Development of a hydrogen maser in the TE111 mode

May 18, 2016, 2:45 PM
8h 15m



Ms Emeline VAN DER BEKEN (Université de Liège)


We present the recent progress in the development of a hydrogen maser in the TE111 mode. Hydrogen masers use the transition at 1420.405 MHz between the two hyperfine levels F = 0 and F = 1 of the 1s1/2 ground state of the hydrogen atom [1]. Standard hydrogen masers are heavy devices which are based on the use of a TE011 cylindrical cavity with dimensions of the order of 27 cm [1]. In contrast, the TE111 mode is the lowest frequency mode of a cylindrical cavity in the usual regime D/L<0.985 where D and L are the diameter and the length of the cavity, respectively [2]. In comparison with the standard masers, the TE111 mode makes thus possible to reduce dimensions significantly to obtain resonance at 1420.405 MHz, which is very interesting for space applications and in particular in the context of the global positioning system.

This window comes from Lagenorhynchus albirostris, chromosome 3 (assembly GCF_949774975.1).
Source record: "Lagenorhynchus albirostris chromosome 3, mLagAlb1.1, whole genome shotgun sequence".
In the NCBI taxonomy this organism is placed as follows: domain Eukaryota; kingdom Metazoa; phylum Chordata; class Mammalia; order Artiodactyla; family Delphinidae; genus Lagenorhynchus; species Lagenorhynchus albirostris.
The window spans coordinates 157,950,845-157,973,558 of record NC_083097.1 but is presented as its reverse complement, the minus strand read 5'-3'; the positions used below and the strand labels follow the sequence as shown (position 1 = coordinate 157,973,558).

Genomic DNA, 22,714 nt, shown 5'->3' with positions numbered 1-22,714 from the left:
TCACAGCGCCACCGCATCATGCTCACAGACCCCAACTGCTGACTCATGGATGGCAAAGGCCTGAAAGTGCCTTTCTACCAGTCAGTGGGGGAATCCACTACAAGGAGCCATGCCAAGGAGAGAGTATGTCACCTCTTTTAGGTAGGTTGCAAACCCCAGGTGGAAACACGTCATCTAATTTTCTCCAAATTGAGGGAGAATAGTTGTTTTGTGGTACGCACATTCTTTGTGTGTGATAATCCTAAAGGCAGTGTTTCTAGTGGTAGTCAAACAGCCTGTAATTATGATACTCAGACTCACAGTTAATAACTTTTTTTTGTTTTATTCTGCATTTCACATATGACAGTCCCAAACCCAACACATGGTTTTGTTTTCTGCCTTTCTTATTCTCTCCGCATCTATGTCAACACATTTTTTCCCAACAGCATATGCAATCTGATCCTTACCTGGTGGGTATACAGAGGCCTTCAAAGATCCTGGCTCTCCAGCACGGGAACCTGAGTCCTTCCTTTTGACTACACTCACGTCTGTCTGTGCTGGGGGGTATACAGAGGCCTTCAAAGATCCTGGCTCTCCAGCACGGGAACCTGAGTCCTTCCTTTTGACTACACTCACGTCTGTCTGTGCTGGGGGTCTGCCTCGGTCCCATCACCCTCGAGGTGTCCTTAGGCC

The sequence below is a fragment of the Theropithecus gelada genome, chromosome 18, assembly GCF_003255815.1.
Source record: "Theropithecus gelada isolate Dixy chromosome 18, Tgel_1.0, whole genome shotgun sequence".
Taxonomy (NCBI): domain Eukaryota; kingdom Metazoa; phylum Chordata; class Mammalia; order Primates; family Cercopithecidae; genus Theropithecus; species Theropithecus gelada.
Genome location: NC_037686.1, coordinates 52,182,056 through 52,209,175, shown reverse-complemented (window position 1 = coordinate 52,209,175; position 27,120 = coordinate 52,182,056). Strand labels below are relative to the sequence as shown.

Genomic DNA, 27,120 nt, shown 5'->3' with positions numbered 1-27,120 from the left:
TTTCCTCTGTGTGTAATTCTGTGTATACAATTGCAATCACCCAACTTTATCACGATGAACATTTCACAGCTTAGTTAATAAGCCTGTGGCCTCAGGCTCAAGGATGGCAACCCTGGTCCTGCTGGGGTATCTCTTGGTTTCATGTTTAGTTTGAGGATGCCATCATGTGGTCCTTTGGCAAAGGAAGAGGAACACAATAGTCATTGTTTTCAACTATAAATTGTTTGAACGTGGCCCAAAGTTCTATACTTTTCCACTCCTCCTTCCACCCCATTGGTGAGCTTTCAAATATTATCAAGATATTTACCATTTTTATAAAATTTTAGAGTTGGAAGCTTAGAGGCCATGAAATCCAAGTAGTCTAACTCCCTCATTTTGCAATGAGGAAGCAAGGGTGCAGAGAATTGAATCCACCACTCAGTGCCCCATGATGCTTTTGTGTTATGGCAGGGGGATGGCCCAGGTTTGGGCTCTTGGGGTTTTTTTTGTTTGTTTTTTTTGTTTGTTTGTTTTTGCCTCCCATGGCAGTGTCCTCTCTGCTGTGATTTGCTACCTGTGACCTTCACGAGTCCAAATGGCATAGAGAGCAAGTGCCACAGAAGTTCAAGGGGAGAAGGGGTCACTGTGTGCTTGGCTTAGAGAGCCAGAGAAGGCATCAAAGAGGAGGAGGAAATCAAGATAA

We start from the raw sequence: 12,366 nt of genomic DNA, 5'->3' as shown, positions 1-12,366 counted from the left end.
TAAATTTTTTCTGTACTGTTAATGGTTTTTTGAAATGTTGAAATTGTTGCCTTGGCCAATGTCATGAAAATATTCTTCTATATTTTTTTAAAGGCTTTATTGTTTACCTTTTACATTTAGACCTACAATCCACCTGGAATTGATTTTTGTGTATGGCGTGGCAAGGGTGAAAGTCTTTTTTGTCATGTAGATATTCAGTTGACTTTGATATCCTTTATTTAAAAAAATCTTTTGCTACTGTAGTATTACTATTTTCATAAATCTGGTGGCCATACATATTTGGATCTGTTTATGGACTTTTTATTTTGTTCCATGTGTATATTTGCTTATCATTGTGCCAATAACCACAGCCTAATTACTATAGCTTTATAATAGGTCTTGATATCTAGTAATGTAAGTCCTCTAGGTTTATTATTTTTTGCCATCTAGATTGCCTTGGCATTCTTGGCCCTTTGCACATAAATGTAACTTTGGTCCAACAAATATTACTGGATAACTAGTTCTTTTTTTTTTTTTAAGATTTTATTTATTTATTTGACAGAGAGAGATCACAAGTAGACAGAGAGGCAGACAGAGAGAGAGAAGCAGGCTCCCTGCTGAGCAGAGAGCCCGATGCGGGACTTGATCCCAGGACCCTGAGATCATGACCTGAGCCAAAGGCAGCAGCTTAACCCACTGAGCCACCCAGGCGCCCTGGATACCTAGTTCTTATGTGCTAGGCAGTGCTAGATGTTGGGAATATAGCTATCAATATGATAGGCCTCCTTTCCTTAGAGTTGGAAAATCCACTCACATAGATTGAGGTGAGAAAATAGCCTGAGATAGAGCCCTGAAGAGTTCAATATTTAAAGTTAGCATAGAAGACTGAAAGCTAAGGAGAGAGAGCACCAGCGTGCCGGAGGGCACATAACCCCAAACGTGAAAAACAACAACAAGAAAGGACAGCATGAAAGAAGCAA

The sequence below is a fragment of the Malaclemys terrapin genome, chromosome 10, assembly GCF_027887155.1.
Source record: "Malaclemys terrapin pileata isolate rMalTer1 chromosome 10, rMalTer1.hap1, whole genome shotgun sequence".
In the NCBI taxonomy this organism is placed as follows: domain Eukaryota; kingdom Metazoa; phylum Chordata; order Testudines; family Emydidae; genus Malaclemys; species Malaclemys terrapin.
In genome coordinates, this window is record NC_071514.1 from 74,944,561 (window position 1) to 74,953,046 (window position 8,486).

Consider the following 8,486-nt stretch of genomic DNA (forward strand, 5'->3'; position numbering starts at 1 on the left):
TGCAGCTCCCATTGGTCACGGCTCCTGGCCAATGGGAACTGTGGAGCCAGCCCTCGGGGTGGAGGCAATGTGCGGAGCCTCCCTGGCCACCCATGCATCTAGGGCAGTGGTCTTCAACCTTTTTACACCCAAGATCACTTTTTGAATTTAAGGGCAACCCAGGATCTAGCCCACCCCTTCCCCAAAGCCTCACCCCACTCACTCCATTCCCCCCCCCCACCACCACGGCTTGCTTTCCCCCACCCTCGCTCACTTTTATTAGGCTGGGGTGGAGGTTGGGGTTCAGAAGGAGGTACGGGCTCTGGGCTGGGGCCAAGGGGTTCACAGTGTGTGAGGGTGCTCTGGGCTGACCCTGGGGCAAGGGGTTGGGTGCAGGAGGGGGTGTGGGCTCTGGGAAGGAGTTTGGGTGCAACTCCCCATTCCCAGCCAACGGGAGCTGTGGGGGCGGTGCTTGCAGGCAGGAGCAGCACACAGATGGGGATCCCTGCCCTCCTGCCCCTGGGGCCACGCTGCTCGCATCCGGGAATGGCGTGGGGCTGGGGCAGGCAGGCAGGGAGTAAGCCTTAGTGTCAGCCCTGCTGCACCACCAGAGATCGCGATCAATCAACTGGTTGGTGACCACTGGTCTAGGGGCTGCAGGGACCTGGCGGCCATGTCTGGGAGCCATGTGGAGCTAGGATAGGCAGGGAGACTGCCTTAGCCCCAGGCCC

The design of the upper und lower parts of the maser were studied in order to obtain a compact model. The cavity is made of aluminum and is composed of two halves which clamp a thin Teflon FEP sheet (0.125 mm). This sheet is used as a septum in order to create two storage regions in the cavity. This is compulsory because the TE111 mode exhibits two regions with opposite directions of the magnetic field. The measured frequency of the cavity at room temperature is 1420.610 MHz. Therefore in order to obtain the resonant frequency in vacuum, the working temperature of the maser should be around 40 °C. The frequency of the cavity is tuned by using a varactor diode, which allows a tuning range of 60 kHz. The loaded quality factor of the cavity with the teflon sheet is 13600. The cavity is surrounded by a thermal screen, a solenoid, three magnetic shieldings and a vacuum bell. Four ovens are used for the temperature control of the maser and a temperature stability of 10−4 K is expected.

[1] D. Kleppner, H. C. Berg, S. B. Crampton, N. F. Ramsey, R. F. C. Vessot, H. E. Peters, and J. Vanier, Phys. Rev. A 138, 972 (1965).

[2] J. D. Jackson, Classical electrodynamics, Wiley, New York, 1962.

Primary author

Ms Emeline VAN DER BEKEN (Université de Liège)


Mr Arnaud COUNET (Gillam-FEI) Mr Daniel LÉONARD (Gillam-FEI) Prof. Thierry BASTIN (Université de Liège)

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